Friday, July 23, 2010

A Close Look At Echeveria

Take a walk in the countryside and look closely at what grows around you.  There are botanical wonders practically beneath your feet.  The best way to study a plant closely is to sense it as an artist.  It doesn't matter whether you think you are an artist.  Take time to discover it entirely.  You'll find that when you come to really know something as it is, your appreciation will grow immeasurably.

Atanasio Echeverría y Godoy was such an artist.  A native Mexican, he accompanied the Sessé and Mociño expedition through Mexico (1787-1803) to inventory the country's flora and fauna.  Echeverría's drawings and watercolors record the minutest details of his subjects with accuracy and sensitivity.  Plant species perhaps considered common by many he rendered notable.

Robert Runyon 1881-1968) was another artist who studied his surroundings meticulously.  A native Kentuckian, he moved to Texas in 1908 after the death of his wife.  By 1910 he had established himself in Brownsville as a successful commercial photographer, devoting his work to familiar subjects, souvenir photos for tourists, and photos of sensational events such as the Mexican Revolution.  Gradually his interest began to include indigenous plants.  He became an expert on the flora of northern Mexico and southern Texas.  In the early 1930s, he began to devote his energies to his interests as a naturalist and aspiring politician.  Runyon published two botanical works, Texas Cacti (1930) and Vernacular Names of Plants Indigenous to the Lower Rio Grande Valley (1938).  J. Frank Dobie, a folklorist and friend of Runyon, said of him, "You have to admire a man like Runyon, who cuts off a little hunk of the world and dedicates a lifetime to its study."

It's fitting that plants of the region bear the names of Echeverría and Runyon.

The genus, Echeveria (pronounced ech-eh-VER-ee-ah), includes about 40 species of plants native to Mexico, Central America and parts of South America.  They are characterized by their thick, succulent leaves arranged in rosettes.  The leaves store water, so they're very drought tolerant. They grow quickly in full sun and in almost any soil type as long as it is slightly acidic or neutral and well-drained.  Sandy or rocky soil is perfect.  The common name, "Mexican Hens-and-chicks", was given because of the plants resemble Sempervivum, which is also called "Hens-and-chicks."  Smaller plants (chicks) that are produced on short side-shoots are clustered very close to the parent plant.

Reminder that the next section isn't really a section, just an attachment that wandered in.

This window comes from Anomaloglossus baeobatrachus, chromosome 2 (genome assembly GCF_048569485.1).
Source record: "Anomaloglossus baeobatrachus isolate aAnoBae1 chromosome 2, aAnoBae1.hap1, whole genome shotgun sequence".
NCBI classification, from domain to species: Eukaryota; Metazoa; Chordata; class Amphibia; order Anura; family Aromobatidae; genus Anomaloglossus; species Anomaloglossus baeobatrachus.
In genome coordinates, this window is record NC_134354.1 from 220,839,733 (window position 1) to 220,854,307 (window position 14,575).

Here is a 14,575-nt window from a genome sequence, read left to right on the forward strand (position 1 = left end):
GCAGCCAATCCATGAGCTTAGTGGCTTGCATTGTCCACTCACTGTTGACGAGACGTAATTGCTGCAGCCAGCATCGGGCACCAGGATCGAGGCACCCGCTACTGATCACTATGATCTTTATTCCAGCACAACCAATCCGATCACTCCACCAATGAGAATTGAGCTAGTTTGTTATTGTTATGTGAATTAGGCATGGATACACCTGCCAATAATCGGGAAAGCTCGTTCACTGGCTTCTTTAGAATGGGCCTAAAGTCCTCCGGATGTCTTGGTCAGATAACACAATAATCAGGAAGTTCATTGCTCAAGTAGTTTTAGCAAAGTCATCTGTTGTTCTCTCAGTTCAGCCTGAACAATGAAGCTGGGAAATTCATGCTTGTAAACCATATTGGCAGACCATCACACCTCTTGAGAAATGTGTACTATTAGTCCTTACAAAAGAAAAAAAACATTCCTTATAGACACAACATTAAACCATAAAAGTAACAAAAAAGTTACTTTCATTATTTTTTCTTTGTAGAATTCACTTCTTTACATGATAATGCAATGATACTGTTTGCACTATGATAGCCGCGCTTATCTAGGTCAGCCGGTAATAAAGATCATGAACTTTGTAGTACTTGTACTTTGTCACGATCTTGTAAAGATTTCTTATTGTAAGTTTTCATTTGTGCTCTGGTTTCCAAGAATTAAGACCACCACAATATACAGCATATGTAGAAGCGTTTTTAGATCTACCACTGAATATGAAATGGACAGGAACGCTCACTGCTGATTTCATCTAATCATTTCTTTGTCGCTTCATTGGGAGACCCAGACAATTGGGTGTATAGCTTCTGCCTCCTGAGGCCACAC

The species bearing Runyon's name is E. runyonii (pronounced run-YON-ee-eye), one of the more attractive and popular members of the genus.  E. runyonii 'Topsy Turvy' is a choice variety.

Echeverias thrive in difficult, dry areas.  Hardiness varies, but they are generally much less cold-hardy than Sempervivum, surviving in USDA climate zones 8 or 9 through 11.  They vary in foliage shape, color and growth height.  Tubular flowers are produced from summer to fall on succulent stems.  Hummingbirds love them.

They are are often used as edging plants, in rock gardens, and in containers.  Gardeners in colder regions can grow them successfully indoors.  Being drought-tolerant, they are excellent for xeriscaping.

Plant Echeverias about 10” to 15" apart in well-drained soil with pH ranging from 5.6 to 7.5.  To determine whether your soil is hospitable, take a sample to your nearby Cooperative Extension Service office for analysis.

Pint-sized plants usually produce a few "chicks" within the year.  They may be divided and replanted every few years to maintain compactness.  Some species benefit from light applications of a balanced fertilizer.  Let the ground dry between irrigation.

Echeverias are fascinating plants to the eye and to the touch.  With so many ways to grow them, any gardener can find a place to use and enjoy them.

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